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One of a Kind

Lessons From Aristotle: How to Write Persuasively and Build Your Personal Brand

By Jay Harrington

Here’s how to use Aristotle’s rhetorical appeals — ethos, pathos and logos — to be truly persuasive in your writing.

ethos pathos and logos

In my work as a marketing consultant for law firms, few questions are posed more frequently than this: How can we write more persuasive, effective content for our website?

This is an age-old question in legal marketing, and the answer is even older. Persuasive writing follows a path laid thousands of years ago by Aristotle, the original master of persuasion.

Aristotle’s insight, which has as much relevance today as it did for the ancient Greeks, was that content that connects is structured according to the rhetorical appeals of ethos, pathos and logos.


Ethos relates to one’s credibility and expertise. To persuade through content, it’s important to establish that you’re credible. Ethos builds trust by demonstrating one’s integrity and competency.

Why it’s important. Today, consumers of legal services — from individuals to large corporate entities — are online, in control, with access to more information than ever. They’re not accepting claims at face value or blindly heeding someone else’s referral. They’re searching, reading and validating, in the process of attempting to identify a particular type of expertise to help solve the particular problem they’re facing.

They’re not buying hyperbolic and unsubstantiated claims and, as a result, not buying from those who make them. They’re merely one click away from a better solution.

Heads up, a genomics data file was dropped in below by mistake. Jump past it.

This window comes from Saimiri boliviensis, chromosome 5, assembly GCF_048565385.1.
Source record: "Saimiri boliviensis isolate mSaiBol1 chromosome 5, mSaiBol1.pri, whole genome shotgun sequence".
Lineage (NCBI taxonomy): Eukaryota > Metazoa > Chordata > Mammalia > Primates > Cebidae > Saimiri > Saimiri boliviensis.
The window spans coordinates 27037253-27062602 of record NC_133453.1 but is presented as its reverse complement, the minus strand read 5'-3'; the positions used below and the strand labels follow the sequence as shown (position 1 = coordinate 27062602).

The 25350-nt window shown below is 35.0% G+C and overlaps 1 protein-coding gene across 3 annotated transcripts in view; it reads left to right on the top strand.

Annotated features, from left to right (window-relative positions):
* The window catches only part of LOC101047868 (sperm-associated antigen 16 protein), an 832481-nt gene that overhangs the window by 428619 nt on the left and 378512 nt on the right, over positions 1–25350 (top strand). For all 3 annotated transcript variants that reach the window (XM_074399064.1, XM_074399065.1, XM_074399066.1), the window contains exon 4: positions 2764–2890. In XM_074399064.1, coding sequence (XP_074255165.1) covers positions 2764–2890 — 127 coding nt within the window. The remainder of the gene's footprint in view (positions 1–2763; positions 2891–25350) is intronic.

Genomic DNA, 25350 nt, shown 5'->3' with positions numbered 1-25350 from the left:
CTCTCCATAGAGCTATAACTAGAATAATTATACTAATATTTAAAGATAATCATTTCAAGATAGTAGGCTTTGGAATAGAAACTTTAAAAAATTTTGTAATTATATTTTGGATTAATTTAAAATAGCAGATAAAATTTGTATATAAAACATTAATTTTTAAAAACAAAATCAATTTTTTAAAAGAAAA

Putting ethos into action. When writing a bio, blog post or practice area description, replace bald assertions about your expertise and credibility (“trustworthy,” “skilled,” “experienced”) and instead provide examples that allow your readers to draw these conclusions about you on their own. Testimonials, case studies and other objective examples of prior experience help accomplish that objective.

According to a study conducted by Nielsen, 92% of consumers are more likely to trust nonpaid recommendations than any other form of marketing and advertising. Just as in the courtroom, for every claim you make in your content, back it up with some persuasive evidence (preferably testimony from others who know, like and trust you).

The jury (your reader) is watching closely.


Pathos involves making an emotional connection through your content. Can you express empathy and tell stories that resonate? Does your content make it clear that you understand your audience’s challenges and know what it’s like to walk in their shoes?

Why it’s important. We all like to believe that we make decisions based solely on logic, but the truth is — when it comes to buying laundry detergent or legal services — our decision-making is heavily, and perhaps primarily, influenced by emotion.

Douglas Van Praet, author of “Unconscious Branding: How Neuroscience Can Empower (and Inspire) Marketing,” explained the importance of emotion in marketing as follows:

“The most startling truth is we don’t even think our way to logical solutions. We feel our way to reason. Emotions are the substrate, the base layer of neural circuitry underpinning even rational deliberation. Emotions don’t hinder decisions. They constitute the foundation on which they’re made!”

You can’t just appeal to logic in your content. You need to make an emotional connection with your prospects. Business development doesn’t happen all at once. It’s often a long, incremental process. By making an emotional connection, you can draw a prospect into your ecosystem and keep them there. When the time is right, when their need is acute, you’ll be in a position to transform the relationship from that of writer-reader to attorney-client.

Putting pathos into action. Clients want to hire lawyers who understand them. They’re not buying legal services. They’re trying to buy a positive outcome. They’re not looking for a “super” lawyer. They want a super result. They’re not impressed by jargon and complexity. They’re seeking clarity.